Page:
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How Plastic Surgery Prepared Dr. Katherine Young for Her Second Career

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When Dr. Katherine Young finished college, she was faced with a dilemma: should she go to art school or medical school? The problem was she loved art and had fallen in love with drawing and painting as a child, but she was practical and liked that she could help people directly as a plastic surgeon. She knew she could always be an artist later.

In those early days, Young decided to become a plastic surgeon partly because she spent time watching a TV show about reconstructive surgery and saw how she could use her artistic skills to help her patients. She approached her breast reconstruction surgeries by letting her love for art influence her work.

“Our whole point with breast reconstruction was to try to make the reconstructions not just functional but beautiful, so women could feel good without their clothes on,” Young says. “We wanted the women to feel good about their bodies and how their breasts look and not just something that filled out their clothes.”

Her switch from a career in plastic surgery to a career as an artist started when Young got pregnant with her daughter and was put on bedrest, which meant she couldn’t practice medicine. While in bed, she started painting and drawing and hasn’t stopped since. After her daughter was born, Young’s husband told her that if she was going to do art, she might as well go all in, so she decided to get a Masters of Fine Arts in Drawing and Painting. Her thesis project was all about the ocean, something she had become fascinated with as a child, and her work drew interest from galleries. Ten years later, Young is still painting and drawing the ocean.

“It’s really meditative and peaceful and calming, and there’s nothing better than walking on the beach with a friend. For me it’s a very spiritual place,” Young says.

Dawn of Gold

Art can be helpful for residents and medical students too, Young says, and that’s why she helped initiate an art and anatomy program at Stanford University. Students can choose drawing and painting, sculpture, art appreciation, or another pathway.


“I think having a creative outlet is really important, especially when you’re a resident,” Young says. “You’re stressed out, you’re working these really long hours, and you’re dealing with a lot of pretty heavy stuff.”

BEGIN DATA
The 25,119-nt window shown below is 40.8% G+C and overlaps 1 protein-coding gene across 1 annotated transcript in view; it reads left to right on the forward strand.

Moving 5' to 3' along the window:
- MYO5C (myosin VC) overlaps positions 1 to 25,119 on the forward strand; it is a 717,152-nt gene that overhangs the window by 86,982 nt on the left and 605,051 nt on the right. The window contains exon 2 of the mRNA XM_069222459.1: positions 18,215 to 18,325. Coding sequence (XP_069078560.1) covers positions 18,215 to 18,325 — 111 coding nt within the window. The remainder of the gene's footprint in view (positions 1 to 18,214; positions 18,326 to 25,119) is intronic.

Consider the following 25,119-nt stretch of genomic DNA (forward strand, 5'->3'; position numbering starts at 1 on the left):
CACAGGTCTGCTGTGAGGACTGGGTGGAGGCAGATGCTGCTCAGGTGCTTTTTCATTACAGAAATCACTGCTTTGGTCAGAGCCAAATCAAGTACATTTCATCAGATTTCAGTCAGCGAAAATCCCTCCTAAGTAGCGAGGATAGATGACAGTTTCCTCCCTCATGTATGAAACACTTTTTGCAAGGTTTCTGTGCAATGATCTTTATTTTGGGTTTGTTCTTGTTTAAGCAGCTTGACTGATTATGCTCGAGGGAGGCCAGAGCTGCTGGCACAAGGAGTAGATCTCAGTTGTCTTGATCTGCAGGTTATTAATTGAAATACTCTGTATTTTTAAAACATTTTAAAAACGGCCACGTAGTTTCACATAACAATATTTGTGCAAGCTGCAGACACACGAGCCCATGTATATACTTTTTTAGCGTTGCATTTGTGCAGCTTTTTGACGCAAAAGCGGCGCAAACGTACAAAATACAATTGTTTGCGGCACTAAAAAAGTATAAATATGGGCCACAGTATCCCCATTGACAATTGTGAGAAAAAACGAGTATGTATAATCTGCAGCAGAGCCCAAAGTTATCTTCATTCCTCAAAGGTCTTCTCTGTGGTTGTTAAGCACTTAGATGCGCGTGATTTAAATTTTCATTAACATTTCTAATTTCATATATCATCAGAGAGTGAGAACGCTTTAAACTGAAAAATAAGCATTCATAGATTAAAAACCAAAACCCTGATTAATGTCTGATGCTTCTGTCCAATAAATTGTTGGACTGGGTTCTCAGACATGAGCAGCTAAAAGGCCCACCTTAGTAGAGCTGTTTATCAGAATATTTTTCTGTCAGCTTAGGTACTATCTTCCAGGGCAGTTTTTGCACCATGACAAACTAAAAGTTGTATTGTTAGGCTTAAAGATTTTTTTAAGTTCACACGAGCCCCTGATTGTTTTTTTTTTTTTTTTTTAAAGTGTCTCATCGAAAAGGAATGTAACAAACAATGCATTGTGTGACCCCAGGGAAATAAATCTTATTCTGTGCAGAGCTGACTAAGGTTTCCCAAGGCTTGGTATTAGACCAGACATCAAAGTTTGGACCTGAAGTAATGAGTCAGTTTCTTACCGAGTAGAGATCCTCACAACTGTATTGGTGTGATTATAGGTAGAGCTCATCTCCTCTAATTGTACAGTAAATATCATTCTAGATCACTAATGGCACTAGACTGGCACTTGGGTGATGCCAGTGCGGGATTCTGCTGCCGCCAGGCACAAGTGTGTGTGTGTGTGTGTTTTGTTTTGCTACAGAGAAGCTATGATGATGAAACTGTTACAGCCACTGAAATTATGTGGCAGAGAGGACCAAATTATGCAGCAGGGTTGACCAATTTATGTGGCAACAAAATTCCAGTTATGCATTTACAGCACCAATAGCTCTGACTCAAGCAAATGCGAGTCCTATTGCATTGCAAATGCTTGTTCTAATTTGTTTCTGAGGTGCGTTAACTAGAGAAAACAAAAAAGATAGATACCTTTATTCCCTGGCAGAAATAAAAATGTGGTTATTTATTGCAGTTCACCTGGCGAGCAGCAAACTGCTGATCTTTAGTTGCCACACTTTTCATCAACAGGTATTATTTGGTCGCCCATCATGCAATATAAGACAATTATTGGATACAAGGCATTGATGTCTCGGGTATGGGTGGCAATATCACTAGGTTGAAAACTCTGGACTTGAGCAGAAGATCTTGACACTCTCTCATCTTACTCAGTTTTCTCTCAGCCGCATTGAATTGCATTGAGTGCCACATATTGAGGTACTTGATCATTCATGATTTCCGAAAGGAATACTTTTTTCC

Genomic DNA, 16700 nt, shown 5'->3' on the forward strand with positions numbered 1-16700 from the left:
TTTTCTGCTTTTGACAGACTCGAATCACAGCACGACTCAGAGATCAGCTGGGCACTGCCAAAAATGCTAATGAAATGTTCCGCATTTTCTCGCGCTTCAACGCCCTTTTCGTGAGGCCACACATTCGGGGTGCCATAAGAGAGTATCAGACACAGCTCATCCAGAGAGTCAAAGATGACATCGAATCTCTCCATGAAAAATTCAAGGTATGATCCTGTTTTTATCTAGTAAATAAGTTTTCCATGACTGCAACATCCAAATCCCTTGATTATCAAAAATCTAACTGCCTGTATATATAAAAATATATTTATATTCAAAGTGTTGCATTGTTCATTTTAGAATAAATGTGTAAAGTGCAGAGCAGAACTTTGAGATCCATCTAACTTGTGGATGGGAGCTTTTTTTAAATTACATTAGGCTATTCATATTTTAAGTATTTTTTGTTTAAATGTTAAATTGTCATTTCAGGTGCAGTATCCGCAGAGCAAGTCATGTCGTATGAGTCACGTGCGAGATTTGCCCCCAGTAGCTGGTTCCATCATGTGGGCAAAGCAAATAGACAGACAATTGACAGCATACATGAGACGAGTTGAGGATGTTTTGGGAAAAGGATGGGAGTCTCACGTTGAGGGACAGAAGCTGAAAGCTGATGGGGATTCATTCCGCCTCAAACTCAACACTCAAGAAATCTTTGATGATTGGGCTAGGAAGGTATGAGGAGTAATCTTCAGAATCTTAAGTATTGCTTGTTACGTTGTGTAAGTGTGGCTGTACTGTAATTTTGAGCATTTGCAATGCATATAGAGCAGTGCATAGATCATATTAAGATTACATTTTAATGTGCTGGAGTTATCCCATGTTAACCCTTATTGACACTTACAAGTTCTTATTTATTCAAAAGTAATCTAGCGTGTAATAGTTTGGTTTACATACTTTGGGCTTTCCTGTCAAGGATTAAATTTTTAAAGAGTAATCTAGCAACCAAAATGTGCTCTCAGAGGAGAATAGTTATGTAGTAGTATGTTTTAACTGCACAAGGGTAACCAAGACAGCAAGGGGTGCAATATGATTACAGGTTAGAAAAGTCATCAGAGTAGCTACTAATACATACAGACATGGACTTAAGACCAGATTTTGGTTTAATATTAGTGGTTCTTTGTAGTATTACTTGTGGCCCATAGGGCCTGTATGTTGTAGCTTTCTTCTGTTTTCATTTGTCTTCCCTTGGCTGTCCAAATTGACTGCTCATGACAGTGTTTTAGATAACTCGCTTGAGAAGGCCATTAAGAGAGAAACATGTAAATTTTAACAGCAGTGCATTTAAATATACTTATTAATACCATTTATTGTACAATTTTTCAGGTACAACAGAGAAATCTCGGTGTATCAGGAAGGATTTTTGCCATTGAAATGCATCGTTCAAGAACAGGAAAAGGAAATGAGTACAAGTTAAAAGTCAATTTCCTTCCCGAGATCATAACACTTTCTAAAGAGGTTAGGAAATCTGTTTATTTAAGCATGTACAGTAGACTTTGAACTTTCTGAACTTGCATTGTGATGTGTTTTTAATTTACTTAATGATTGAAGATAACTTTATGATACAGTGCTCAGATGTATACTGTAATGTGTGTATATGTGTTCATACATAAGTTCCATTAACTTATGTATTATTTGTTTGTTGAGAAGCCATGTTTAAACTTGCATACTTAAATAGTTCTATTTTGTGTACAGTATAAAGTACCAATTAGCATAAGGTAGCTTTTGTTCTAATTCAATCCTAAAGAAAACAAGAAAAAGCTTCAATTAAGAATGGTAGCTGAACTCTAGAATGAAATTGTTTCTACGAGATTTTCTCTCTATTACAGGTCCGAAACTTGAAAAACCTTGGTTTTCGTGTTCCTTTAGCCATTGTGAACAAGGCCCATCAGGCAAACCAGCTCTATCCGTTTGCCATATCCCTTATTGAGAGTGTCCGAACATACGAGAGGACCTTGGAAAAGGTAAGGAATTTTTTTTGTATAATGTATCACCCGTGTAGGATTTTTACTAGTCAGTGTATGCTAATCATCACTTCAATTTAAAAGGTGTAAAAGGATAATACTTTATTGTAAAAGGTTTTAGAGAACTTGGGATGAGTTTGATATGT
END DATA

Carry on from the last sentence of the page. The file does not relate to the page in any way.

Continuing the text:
Young longed for art or another creative outlet when she was a resident but didn’t keep up with it much when she was practicing because she wanted to be on call and available for any patient she had operated on.

That high standard for herself and perfectionism was the hardest thing to shed when switching to art, Young said.

“If you make a mistake on a patient, that can be pretty devastating for everybody,” Young says. “Learning not to bring that perfectionism with me in the art world is something I had to work on and it’s made me a much happier person to be able to let go of some of that perfectionism. I guess there’s a difference between healthy striving, and trying to do the best job you can, and perfectionism, where you feel bad about yourself if it’s not perfect.”

But just as art skills had helped her in surgery, many of her medical skills transferred well to art: people skills, confidence, perseverance and being able to deal with something that all residents have already been through: rejection.


“There’s a lot of rejection in art. You get rejected by galleries and shows when people don’t buy your work. You have to frame that well so you don’t see it as a reason to quit,” Young says. “If you’re done residency you’ve done that, you know how to do that, but it is kind of hard to have to do it again.”

To get through a career switch successfully, the most important quality that a doctor needs to have, Young says, is drive.

“It has to be something you’re really excited about because it’s going to be a huge amount of hard work. You have to like it and love it enough that you want to work really hard. You’re going to have to persist through adversity because you feel as a plastic surgeon that you’ve got mastery over your topic, you’re pretty good at what you do, you’ve done thousands of operations,” Young says. “All of the sudden you’re in the art classroom and you’ve never done this before and you’re not good at it right away.”

But Young said she had an advantage by learning from great teachers and fast-tracking her education, and it was all worth it.

“I’m really happy doing it,” Young says. “I feel like I get to make a difference in people’s lives in a different way.”

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